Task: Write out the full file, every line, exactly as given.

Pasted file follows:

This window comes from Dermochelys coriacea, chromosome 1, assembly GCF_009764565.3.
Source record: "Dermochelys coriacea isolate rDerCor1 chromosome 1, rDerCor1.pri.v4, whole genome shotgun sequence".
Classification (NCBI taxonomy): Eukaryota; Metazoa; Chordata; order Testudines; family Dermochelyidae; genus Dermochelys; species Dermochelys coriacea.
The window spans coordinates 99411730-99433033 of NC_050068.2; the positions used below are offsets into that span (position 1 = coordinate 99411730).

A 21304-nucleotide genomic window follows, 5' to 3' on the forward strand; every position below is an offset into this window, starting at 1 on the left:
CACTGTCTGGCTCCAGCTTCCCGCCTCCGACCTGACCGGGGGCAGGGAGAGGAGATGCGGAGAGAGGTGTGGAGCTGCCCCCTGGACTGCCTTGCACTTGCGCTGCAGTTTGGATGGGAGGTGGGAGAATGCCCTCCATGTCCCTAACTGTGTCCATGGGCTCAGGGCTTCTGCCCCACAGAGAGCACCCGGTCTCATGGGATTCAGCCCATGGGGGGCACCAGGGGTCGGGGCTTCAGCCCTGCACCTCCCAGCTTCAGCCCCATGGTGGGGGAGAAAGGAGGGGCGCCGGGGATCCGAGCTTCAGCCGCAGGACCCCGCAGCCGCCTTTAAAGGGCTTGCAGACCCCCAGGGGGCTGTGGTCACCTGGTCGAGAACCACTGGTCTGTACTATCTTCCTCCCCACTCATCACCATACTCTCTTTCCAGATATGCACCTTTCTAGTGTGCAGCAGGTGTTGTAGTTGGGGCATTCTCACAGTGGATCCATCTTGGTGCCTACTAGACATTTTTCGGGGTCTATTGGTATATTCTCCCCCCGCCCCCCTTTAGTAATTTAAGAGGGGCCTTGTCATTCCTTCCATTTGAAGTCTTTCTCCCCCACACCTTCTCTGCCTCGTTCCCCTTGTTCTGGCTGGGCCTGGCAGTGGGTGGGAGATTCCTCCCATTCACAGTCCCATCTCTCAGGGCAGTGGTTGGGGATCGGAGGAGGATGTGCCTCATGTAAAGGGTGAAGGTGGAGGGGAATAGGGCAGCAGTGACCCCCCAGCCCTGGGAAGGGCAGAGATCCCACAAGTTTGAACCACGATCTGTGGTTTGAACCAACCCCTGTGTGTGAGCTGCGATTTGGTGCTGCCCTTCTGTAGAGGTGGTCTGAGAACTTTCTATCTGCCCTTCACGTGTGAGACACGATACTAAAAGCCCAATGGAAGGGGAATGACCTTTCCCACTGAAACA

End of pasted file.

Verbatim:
This window comes from Dermochelys coriacea, chromosome 1, assembly GCF_009764565.3.
Source record: "Dermochelys coriacea isolate rDerCor1 chromosome 1, rDerCor1.pri.v4, whole genome shotgun sequence".
Classification (NCBI taxonomy): Eukaryota; Metazoa; Chordata; order Testudines; family Dermochelyidae; genus Dermochelys; species Dermochelys coriacea.
The window spans coordinates 99411730-99433033 of NC_050068.2; the positions used below are offsets into that span (position 1 = coordinate 99411730).

A 21304-nucleotide genomic window follows, 5' to 3' on the forward strand; every position below is an offset into this window, starting at 1 on the left:
CACTGTCTGGCTCCAGCTTCCCGCCTCCGACCTGACCGGGGGCAGGGAGAGGAGATGCGGAGAGAGGTGTGGAGCTGCCCCCTGGACTGCCTTGCACTTGCGCTGCAGTTTGGATGGGAGGTGGGAGAATGCCCTCCATGTCCCTAACTGTGTCCATGGGCTCAGGGCTTCTGCCCCACAGAGAGCACCCGGTCTCATGGGATTCAGCCCATGGGGGGCACCAGGGGTCGGGGCTTCAGCCCTGCACCTCCCAGCTTCAGCCCCATGGTGGGGGAGAAAGGAGGGGCGCCGGGGATCCGAGCTTCAGCCGCAGGACCCCGCAGCCGCCTTTAAAGGGCTTGCAGACCCCCAGGGGGCTGTGGTCACCTGGTCGAGAACCACTGGTCTGTACTATCTTCCTCCCCACTCATCACCATACTCTCTTTCCAGATATGCACCTTTCTAGTGTGCAGCAGGTGTTGTAGTTGGGGCATTCTCACAGTGGATCCATCTTGGTGCCTACTAGACATTTTTCGGGGTCTATTGGTATATTCTCCCCCCGCCCCCCTTTAGTAATTTAAGAGGGGCCTTGTCATTCCTTCCATTTGAAGTCTTTCTCCCCCACACCTTCTCTGCCTCGTTCCCCTTGTTCTGGCTGGGCCTGGCAGTGGGTGGGAGATTCCTCCCATTCACAGTCCCATCTCTCAGGGCAGTGGTTGGGGATCGGAGGAGGATGTGCCTCATGTAAAGGGTGAAGGTGGAGGGGAATAGGGCAGCAGTGACCCCCCAGCCCTGGGAAGGGCAGAGATCCCACAAGTTTGAACCACGATCTGTGGTTTGAACCAACCCCTGTGTGTGAGCTGCGATTTGGTGCTGCCCTTCTGTAGAGGTGGTCTGAGAACTTTCTATCTGCCCTTCACGTGTGAGACACGATACTAAAAGCCCAATGGAAGGGGAATGACCTTTCCCACTGAAACA